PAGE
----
- Played word-for-word straight by Jarrod in Power Rangers: Jungle Fury. His counterpart in Juken Sentai Gekiranger follows roughly the same path, but there is no single trigger that causes him to switch: he simply becomes dissatisfied with the progress he's making under the good guys.
- Dungeons & Dragons
- Forgotten Realms setting. Elminster isn't really into it, but he taught a lot of wizards in his years, and the main requirement was the talent, not moral qualities - Mystra has priorities stated very clearly, and it's not like her own avatars never acted downright villainous. So... Sammaster - though after being "certified" by Mystra and before fully going nuts. The Shadowsil - became an evil archmage, worked in late Sammaster's little club, with virgin sacrifices and all that. Raerlin - has a dubious achievement of saying "Death has come for you at last, Old Mage" twice: once while alive, once as a lich. And so on, and on.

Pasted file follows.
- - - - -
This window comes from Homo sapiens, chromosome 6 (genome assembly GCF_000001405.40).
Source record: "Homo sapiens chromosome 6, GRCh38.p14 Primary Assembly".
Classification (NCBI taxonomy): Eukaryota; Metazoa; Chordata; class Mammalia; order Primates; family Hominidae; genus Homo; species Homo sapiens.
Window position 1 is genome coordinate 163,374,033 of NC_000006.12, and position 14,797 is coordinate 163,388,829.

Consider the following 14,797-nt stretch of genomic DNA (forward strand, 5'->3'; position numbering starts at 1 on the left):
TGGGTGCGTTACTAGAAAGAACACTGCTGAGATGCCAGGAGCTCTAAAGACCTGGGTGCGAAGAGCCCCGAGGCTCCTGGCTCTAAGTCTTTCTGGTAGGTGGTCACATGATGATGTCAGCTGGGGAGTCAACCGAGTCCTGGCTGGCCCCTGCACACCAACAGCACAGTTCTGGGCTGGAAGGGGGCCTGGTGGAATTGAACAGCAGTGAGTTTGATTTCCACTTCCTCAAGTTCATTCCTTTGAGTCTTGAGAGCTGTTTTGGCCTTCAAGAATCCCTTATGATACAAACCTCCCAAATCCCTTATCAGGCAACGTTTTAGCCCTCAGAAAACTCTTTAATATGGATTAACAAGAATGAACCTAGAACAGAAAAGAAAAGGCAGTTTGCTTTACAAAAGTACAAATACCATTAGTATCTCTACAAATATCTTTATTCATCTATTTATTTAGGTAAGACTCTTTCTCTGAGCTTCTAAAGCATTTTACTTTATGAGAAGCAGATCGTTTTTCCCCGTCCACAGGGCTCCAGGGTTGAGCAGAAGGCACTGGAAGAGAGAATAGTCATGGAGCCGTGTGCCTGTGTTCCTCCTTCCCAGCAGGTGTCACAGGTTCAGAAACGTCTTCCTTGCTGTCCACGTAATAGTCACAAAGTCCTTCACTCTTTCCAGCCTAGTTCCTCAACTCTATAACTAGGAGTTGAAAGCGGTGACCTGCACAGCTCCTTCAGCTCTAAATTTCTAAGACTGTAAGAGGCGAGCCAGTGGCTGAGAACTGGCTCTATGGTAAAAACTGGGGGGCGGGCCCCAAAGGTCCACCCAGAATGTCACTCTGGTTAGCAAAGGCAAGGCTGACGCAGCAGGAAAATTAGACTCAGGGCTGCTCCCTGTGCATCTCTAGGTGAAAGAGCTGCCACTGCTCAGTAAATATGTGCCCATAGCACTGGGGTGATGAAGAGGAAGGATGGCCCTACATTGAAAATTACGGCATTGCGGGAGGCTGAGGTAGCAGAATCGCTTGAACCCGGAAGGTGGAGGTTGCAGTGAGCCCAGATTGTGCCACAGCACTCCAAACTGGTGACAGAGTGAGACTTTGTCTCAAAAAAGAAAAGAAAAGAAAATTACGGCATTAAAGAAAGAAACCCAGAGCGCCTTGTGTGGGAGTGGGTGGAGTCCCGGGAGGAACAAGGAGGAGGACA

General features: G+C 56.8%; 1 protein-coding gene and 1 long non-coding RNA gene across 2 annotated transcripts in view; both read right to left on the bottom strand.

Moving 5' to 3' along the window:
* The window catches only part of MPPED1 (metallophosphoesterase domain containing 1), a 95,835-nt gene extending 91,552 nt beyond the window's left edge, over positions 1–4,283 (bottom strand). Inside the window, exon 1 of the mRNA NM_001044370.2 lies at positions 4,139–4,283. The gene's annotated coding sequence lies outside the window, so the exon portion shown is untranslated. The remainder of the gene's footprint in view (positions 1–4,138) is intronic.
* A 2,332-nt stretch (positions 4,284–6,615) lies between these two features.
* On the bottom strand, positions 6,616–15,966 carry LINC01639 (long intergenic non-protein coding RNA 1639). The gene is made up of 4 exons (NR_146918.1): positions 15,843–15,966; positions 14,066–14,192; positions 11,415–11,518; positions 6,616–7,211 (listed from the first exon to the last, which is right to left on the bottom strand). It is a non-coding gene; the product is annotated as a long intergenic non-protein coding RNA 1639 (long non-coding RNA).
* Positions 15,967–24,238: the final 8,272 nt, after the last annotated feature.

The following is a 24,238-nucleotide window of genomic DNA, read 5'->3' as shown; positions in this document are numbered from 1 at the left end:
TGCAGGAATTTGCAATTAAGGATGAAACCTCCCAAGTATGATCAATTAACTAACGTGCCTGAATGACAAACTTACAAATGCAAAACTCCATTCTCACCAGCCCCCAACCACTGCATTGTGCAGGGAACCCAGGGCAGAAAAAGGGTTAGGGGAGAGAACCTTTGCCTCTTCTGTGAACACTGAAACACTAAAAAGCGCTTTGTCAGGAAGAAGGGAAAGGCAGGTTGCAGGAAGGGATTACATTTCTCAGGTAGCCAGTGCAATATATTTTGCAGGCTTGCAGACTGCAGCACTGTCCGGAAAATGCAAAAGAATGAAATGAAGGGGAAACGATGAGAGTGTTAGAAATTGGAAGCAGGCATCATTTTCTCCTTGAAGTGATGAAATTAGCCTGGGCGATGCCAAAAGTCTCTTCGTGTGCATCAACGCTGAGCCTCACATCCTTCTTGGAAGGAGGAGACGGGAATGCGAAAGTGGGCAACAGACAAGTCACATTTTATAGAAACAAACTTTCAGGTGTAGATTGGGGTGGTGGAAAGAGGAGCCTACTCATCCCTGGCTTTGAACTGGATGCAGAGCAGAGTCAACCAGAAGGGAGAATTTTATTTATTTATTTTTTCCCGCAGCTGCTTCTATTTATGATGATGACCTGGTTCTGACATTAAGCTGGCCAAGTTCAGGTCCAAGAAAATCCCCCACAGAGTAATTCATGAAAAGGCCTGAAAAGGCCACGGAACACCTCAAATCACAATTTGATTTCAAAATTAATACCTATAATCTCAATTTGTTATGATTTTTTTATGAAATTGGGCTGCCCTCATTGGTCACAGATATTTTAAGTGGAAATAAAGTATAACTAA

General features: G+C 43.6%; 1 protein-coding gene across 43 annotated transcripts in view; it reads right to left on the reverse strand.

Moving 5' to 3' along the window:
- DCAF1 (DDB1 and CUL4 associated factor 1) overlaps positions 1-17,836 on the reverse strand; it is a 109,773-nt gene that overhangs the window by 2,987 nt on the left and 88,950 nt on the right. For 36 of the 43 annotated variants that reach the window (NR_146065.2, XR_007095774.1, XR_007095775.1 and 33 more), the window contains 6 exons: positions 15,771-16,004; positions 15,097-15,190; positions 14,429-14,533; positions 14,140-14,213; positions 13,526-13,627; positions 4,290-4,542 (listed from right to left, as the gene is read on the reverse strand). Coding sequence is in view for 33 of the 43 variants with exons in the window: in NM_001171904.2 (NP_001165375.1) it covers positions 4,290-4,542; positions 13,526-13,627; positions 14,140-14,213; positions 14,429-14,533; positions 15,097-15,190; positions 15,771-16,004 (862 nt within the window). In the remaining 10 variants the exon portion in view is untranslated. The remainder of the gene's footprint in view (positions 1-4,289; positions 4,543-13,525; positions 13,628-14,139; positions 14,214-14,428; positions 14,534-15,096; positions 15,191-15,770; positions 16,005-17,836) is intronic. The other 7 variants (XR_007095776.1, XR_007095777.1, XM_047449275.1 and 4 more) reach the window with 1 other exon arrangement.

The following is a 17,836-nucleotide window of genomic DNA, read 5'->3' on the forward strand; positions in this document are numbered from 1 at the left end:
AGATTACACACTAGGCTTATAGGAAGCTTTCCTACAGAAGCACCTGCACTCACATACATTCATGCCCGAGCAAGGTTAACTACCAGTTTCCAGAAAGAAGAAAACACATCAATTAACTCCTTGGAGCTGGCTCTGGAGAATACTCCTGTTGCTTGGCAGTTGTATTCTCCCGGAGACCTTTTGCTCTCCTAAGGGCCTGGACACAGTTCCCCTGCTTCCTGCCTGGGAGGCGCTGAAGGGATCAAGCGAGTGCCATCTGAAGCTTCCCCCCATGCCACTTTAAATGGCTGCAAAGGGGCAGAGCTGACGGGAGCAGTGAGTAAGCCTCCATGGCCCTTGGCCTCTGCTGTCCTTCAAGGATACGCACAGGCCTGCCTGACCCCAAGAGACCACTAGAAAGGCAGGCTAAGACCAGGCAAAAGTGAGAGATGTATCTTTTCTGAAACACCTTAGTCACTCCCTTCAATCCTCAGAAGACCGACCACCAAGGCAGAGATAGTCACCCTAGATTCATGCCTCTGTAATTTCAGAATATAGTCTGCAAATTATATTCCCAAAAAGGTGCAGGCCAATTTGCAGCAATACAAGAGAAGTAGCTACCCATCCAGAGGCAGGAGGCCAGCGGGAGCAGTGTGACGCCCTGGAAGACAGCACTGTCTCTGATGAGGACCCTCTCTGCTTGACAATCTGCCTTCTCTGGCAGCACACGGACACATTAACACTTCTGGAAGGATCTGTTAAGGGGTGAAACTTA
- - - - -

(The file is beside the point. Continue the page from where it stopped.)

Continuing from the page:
- Horus in Warhammer 40,000 used to be the most trusted Primarch of the God-Emperor, who treated him like a son. Then Horus gets corrupted by Chaos and leads a rebellion that results in trillions dead, the Emperor in a coma, and the future of the Imperium in peril.
- According to the manual for the original Banjo-Kazooie, Gruntilda the witch was a student of Mumbo-Jumbo's until she turned evil... and to pay him back, she turned his head into a skull-shaped metal mask. It seems to have been Ret Conned, though, with Grunty's Revenge (which takes place in the past) has Mumbo Jumbo as an up-and-coming shaman without a pupil... and a face that's still skull-shaped.
- Of the first Fire Emblem Garnef is an ex-pupil of Gotoh's. This part of the reason why Gotoh lacks faith in humanity.
- The Legend of Zelda: The Minish Cap: Said by Ezlo about Vaati, who "became enchanted by the wickedness in the hearts of men."